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Parliamo Scots
Bi an By


Parliamo Scots                                                                Soutar Davie

Bi an By

    Although Scots and English are closely related in vocabulary, and sometimes around half the words look the same, there are difference in grammar and idiom which give  Scots a character all its own.  One difference is that in English, there is no difference between by used as an adverb and a preposition.  This distinction is made in Scots, where bi is used as a preposition .  For example:

Ah cam hame bi the tap wynd kis Ah durstna gae by the auld kirkyaird i the derk.
I came home by the upper crescent because I didn’t dare go past the old churchyard in the dark.

Bi whit Ah hear tell, she’l no hae hir truibils ti seek.
I have been told that she will probably have many problems.

Sit ye in bi the ingil!
Sit close by the fire!

    The word bi can be used to mean, compared with.

Things is different awthegither nou bi whit thay war lyke afore the War.
Things are quite different now, compared with what they were like before the War.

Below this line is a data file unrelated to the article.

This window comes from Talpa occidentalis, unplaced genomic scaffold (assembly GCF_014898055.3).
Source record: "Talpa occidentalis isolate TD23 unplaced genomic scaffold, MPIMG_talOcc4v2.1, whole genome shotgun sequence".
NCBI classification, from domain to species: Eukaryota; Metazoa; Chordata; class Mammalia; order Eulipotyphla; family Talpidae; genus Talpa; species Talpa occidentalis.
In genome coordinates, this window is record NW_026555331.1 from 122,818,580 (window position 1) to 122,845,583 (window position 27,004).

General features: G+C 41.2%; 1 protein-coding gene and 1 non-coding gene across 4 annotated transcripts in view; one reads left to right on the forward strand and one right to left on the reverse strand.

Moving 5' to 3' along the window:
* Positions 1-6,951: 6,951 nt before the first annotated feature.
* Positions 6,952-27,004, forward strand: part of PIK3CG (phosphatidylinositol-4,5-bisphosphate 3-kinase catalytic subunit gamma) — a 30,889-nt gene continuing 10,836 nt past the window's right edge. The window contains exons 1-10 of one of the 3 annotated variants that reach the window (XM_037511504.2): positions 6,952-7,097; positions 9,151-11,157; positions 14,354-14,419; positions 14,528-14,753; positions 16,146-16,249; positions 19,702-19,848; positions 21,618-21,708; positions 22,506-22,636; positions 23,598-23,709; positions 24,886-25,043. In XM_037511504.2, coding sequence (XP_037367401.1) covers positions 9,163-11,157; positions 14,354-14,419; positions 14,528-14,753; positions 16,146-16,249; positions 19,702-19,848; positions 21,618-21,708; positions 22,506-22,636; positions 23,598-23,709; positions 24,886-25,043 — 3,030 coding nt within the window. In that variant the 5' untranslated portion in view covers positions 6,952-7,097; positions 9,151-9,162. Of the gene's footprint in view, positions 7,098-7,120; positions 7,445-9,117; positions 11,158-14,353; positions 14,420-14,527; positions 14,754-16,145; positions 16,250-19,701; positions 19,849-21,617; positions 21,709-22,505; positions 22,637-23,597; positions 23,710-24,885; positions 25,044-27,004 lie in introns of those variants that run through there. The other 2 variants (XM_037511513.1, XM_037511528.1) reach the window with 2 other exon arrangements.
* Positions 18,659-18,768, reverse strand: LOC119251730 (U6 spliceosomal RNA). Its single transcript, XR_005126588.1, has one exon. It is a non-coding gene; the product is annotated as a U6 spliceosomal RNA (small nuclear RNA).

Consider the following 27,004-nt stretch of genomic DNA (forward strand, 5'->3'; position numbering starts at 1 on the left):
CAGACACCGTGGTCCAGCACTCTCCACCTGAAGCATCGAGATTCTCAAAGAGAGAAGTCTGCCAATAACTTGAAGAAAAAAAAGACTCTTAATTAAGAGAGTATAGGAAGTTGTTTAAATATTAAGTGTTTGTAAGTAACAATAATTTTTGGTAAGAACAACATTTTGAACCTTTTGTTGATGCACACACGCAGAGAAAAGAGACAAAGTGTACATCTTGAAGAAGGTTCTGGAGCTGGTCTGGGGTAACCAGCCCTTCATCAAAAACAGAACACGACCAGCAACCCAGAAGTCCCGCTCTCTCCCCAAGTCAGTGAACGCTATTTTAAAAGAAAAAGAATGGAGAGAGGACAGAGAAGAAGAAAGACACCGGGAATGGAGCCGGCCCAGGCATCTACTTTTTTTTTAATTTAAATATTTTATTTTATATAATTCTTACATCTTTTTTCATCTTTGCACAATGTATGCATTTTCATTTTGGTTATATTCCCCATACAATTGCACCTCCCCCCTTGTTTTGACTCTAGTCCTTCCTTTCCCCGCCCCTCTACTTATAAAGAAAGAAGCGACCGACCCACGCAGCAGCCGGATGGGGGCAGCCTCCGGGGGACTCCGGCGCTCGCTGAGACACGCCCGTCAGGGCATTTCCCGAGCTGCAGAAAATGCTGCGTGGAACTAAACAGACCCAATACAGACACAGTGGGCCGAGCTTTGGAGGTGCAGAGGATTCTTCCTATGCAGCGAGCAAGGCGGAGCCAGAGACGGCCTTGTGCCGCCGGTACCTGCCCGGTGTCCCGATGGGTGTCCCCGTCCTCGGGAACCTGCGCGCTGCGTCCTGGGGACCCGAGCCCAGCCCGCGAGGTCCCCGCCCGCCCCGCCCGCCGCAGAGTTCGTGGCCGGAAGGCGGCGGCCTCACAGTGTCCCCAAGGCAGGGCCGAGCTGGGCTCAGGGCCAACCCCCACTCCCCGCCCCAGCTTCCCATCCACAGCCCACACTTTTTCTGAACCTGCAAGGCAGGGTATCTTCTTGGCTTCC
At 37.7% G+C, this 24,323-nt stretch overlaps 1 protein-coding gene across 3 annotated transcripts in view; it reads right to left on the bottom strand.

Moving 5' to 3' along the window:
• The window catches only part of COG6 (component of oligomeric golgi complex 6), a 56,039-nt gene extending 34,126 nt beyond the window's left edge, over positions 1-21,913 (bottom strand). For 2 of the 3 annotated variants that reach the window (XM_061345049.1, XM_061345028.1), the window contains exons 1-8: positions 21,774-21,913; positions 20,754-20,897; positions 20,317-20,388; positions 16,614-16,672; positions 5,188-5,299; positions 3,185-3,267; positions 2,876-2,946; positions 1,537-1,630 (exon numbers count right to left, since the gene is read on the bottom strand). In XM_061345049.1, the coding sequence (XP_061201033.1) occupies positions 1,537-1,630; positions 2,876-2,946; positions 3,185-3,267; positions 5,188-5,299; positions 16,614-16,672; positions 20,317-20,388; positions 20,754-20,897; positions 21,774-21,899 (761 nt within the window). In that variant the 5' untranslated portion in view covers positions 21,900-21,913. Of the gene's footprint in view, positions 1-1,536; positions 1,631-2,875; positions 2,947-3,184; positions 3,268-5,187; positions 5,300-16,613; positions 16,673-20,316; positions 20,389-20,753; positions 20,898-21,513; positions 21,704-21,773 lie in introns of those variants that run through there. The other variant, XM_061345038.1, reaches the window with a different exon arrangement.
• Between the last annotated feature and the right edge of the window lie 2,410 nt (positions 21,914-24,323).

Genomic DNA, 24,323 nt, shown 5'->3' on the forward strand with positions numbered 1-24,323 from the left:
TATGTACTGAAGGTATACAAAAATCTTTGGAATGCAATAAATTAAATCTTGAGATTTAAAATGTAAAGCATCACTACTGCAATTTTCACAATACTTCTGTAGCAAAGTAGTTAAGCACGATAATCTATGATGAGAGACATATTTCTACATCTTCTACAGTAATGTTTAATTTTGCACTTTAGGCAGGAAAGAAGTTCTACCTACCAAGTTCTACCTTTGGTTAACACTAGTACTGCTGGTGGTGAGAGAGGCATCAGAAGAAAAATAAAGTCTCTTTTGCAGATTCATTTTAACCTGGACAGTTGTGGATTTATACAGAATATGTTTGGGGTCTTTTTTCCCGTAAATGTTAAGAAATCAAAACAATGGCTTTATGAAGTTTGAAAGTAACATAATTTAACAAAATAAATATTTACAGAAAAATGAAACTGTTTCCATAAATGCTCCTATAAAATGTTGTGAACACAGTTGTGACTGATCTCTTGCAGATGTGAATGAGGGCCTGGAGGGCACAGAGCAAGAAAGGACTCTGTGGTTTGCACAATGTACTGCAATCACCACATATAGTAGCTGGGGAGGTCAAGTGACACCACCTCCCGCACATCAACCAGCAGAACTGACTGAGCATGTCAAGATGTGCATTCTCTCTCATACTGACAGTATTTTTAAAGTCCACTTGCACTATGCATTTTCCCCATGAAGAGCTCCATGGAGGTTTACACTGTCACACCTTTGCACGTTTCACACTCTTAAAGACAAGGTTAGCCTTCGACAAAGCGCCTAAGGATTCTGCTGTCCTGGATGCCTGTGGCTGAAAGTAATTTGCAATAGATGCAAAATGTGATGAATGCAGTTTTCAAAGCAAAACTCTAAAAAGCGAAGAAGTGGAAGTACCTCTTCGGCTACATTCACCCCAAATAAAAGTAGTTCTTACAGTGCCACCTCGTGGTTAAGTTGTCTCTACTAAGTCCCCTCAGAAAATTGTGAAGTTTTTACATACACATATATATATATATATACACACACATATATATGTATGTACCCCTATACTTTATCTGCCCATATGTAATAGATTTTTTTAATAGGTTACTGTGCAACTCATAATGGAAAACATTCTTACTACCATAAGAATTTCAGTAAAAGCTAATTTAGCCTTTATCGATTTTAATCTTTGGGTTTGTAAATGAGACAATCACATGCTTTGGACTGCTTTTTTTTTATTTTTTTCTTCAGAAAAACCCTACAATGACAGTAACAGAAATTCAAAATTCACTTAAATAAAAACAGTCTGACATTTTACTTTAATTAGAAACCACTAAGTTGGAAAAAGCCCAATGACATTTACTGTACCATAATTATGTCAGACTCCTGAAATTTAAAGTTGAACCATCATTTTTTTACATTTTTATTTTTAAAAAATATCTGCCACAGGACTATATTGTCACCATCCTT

He canna tell a rich man bi a puir.
He cannot tell the difference between a rich man and a poor one.

    In Middle Scots, bi was spelt be.

   ‘Quhen Makbeth and Banquho war passand to Foress, quhair King Ducan wes for the tyme, thai mett be the gaitt thre weird sisteris or wiches, quhilk cam to thame with elrege clething.’   John Bellenden.

   Robene answerit, ‘Be the rude, na thing of lufe I knaw…… Robert Henryson.

    The spelling, be, is not much used these days, except in Shetland, because of  the chance of confusion  with the verb, ti be.  The distinction between bi and by is often ignored by modern writers in Scots, perhaps because they are unaware of its existence.


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